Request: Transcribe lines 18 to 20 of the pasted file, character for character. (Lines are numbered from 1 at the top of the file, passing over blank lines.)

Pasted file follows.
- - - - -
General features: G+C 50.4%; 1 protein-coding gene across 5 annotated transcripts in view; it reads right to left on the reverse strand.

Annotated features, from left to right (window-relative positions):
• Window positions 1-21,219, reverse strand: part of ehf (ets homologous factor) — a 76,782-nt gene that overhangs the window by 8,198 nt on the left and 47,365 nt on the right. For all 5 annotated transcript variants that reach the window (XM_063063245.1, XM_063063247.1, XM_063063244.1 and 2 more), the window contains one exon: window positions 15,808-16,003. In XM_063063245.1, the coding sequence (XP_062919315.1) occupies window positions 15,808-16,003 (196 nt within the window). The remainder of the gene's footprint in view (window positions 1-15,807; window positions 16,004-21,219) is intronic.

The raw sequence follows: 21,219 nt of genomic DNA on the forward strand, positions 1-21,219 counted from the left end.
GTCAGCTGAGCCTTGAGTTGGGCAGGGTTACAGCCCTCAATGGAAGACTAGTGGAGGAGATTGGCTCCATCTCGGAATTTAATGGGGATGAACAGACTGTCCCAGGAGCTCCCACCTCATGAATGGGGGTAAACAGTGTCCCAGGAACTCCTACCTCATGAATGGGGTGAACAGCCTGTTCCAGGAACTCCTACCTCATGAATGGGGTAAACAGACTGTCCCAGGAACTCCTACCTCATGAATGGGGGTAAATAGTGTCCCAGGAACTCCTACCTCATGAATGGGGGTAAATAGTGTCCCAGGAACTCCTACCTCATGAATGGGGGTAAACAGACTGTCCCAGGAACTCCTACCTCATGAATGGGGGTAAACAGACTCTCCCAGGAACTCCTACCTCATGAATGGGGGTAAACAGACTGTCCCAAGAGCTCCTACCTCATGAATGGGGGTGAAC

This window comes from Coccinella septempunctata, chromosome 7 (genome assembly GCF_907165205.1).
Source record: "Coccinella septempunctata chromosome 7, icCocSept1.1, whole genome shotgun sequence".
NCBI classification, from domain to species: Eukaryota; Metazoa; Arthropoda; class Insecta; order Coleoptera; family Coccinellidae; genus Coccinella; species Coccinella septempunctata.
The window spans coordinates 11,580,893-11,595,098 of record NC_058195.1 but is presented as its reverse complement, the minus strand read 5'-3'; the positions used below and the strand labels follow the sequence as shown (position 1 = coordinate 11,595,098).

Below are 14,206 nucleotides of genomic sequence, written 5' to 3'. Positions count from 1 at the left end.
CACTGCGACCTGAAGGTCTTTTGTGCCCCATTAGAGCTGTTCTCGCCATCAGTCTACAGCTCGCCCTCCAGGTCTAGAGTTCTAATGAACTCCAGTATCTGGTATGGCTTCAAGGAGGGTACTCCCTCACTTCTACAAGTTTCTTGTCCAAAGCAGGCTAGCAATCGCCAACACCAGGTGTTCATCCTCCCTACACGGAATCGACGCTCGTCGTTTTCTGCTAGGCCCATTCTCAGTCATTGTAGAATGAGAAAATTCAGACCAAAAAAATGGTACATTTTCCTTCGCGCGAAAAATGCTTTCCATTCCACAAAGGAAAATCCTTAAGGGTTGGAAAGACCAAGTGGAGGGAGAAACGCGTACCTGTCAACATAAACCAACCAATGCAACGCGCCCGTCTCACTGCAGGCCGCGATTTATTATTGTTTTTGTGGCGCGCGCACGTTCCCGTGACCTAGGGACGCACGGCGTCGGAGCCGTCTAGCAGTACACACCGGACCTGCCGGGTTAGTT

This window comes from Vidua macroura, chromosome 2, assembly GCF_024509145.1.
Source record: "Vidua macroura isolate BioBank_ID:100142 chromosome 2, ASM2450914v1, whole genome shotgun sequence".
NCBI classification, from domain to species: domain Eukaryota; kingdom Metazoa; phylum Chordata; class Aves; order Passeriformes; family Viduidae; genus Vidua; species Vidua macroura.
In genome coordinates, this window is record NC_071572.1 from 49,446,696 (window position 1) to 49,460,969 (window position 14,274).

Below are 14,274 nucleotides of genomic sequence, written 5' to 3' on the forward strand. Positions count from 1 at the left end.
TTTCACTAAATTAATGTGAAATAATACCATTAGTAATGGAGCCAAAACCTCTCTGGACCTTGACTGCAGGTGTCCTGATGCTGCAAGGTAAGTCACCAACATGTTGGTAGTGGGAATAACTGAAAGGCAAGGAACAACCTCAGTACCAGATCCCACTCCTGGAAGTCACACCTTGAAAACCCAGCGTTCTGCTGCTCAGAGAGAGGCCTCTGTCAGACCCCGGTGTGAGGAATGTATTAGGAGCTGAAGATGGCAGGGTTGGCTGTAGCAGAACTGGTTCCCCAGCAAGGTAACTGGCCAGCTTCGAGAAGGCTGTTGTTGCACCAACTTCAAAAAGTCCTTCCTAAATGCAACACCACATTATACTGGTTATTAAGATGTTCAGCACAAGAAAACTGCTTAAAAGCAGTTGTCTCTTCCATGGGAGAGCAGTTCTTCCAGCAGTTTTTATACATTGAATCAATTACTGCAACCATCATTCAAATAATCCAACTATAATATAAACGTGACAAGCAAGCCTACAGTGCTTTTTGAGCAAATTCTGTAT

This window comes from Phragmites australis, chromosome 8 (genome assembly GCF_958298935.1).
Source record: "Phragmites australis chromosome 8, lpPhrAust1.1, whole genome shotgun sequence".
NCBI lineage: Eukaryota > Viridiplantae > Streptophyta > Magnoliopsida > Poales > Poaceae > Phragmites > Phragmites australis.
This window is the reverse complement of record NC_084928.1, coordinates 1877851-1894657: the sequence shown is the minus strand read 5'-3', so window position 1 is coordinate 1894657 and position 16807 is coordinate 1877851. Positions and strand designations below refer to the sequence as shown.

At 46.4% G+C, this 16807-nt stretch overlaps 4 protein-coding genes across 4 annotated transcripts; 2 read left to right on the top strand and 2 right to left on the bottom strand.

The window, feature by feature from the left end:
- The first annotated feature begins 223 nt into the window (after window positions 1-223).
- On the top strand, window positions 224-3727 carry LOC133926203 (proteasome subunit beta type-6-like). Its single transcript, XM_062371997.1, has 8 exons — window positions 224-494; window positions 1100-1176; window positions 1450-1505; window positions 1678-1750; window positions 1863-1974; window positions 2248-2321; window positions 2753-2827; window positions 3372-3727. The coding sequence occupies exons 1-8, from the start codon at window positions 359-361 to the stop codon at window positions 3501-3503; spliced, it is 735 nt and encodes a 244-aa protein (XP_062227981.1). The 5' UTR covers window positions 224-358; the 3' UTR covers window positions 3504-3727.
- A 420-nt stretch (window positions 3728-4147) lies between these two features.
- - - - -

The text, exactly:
This window comes from Phragmites australis, chromosome 8 (genome assembly GCF_958298935.1).
Source record: "Phragmites australis chromosome 8, lpPhrAust1.1, whole genome shotgun sequence".
NCBI lineage: Eukaryota > Viridiplantae > Streptophyta > Magnoliopsida > Poales > Poaceae > Phragmites > Phragmites australis.